I never worried about the prospect of teaching my children to communicate well. After all, babies learn language naturally from the environment around them, and I was confident of my ability to model both a rich vocabulary and good speaking habits.

Although I can’t remember my exact SAT scores, and it wouldn’t matter anyway since they keep changing the grading scale, I know my verbal scores were far and away beyond my math scores. There was no reason to think my children wouldn’t grow up to be talkative, precocious conversationalists.

As it turns out, while learning lots of words and figuring out how to use them can be a fairly straightforward process, learning to communicate well takes a lot of practice and intentionality.

One thing my husband likes to point out is that the burden of clear communication is on the speaker, not the listener. If misunderstandings occur, it is the responsibility of the speaker to rephrase in such a way that his message gets through.

From an early age, our kids learn to say “please” and “thank you,” and we require basic politeness in their interactions with each other and with adults. We also teach them that a cheerful tone goes a long way toward diffusing a tense conversation: “A soft answer turns away wrath; but grievous words stir up anger” (Proverbs 15:1).

We’ve also had to devote many lessons to speaking the truth with love. Young children are apt to blurt out unnecessary or awkward facts or opinions without regard for the effects of their impetuosity. Asking “How would you feel if someone said that to you?” doesn’t always work, since young children often have no idea why “Do you have a baby in your belly?” might not be a great question.

Then there are some situations that require a bit more discernment. For instance, I have told my kids that if someone asks you a question, before replying at great length it’s a good idea to stop and think, “Are you asking me this because you want to hear my long-winded explanations? Or are you trying to gauge my position on this before you feel comfortable sharing your thoughts? Or are you just providing an obligatory opening round in the conversational back-and-forth so that you can easily segue into what you want to say?”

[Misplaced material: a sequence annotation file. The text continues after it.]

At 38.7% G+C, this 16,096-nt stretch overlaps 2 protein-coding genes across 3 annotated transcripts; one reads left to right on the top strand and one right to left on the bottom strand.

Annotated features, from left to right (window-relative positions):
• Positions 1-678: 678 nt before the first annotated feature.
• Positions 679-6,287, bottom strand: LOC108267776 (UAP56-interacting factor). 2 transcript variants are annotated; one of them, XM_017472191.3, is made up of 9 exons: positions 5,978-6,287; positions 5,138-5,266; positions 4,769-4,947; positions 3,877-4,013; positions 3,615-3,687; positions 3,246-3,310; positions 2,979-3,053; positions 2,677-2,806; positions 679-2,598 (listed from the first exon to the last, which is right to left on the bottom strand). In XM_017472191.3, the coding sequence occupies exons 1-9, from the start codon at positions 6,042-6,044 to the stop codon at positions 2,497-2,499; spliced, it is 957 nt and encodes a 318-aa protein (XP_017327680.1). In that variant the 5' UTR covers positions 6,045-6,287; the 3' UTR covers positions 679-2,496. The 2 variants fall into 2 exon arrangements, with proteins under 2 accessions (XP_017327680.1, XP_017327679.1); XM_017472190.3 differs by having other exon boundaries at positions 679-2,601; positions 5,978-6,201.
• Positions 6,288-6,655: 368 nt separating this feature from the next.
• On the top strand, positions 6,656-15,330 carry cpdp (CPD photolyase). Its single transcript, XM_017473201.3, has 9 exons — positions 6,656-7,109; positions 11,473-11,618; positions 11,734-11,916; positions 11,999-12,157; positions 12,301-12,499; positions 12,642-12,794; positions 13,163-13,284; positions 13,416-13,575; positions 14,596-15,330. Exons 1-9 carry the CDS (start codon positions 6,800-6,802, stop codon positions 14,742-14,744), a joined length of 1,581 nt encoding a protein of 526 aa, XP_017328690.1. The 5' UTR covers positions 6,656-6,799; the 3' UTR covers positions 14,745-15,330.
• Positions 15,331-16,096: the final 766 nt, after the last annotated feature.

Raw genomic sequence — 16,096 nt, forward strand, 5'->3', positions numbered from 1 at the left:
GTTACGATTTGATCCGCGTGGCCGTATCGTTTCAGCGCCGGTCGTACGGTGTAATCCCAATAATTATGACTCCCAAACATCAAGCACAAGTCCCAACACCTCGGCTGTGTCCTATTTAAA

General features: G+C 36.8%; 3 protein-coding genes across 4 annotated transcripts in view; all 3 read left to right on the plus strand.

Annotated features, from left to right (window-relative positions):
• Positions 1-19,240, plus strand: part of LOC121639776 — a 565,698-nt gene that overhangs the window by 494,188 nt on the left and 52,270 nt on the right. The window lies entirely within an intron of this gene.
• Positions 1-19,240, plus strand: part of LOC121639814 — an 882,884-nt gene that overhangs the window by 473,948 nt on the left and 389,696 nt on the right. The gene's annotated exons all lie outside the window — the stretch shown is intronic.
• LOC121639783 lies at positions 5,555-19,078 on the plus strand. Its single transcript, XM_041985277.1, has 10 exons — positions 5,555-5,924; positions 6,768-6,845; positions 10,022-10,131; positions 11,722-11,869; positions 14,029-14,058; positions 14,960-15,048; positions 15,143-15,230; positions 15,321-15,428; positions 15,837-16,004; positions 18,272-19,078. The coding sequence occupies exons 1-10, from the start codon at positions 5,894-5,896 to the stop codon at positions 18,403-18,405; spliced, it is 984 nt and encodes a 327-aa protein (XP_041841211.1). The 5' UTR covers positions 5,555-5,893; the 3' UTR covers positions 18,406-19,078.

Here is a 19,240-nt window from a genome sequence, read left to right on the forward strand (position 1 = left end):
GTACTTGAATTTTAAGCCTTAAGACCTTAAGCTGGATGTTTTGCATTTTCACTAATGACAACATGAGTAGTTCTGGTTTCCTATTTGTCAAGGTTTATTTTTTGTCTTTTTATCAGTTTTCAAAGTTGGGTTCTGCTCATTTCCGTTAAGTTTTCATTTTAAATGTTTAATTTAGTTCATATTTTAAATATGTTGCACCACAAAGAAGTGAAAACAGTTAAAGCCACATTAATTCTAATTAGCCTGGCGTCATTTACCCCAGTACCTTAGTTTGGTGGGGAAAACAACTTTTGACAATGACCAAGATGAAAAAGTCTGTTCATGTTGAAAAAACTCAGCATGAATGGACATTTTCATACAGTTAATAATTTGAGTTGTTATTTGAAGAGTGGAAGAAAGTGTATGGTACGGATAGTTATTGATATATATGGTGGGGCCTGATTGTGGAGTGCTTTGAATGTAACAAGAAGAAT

Children are generally not sophisticated enough to employ this latter technique—if they want to tell me something, they will do so, often repeatedly and at top volume without regard to any pretense of interest in my affairs—so it might surprise them to learn that some people ask questions not because they really want an answer but because they want to tell you what they think.

It’s kind of like a riddle: even if you know the answer, it’s poor taste to give away the punch line; simply be a dear and give the expected response of “I don’t know, what?” (Explaining the etiquette of joke-telling—and receiving—is an entire topic in its own right.)

To be too transparently obvious in this ploy is not very polite, of course, but it is also rude to blather on interminably without noticing that your victim listener is not interested. To cover both extremes, I tell my kids to be attentive when both talking and listening. Learning to extricate oneself gently from a boring conversation may be just about as delicate as learning not to be a boring conversationalist. Practicing tact is indeed an art.

After fifteen years of marriage, my husband and I are still finding ways to improve our messaging. We’ve had to work through a whole gamut of communication pitfalls including tone, body language, unintended implications, and more. And that’s for two reasonably well-adjusted, articulate adults! No wonder our ingenuous children sometimes struggle with expressing themselves properly. But if practice truly makes perfect, we should be closing in on perfection any year now.


Photo Credit: iStock. Following images courtesy of author.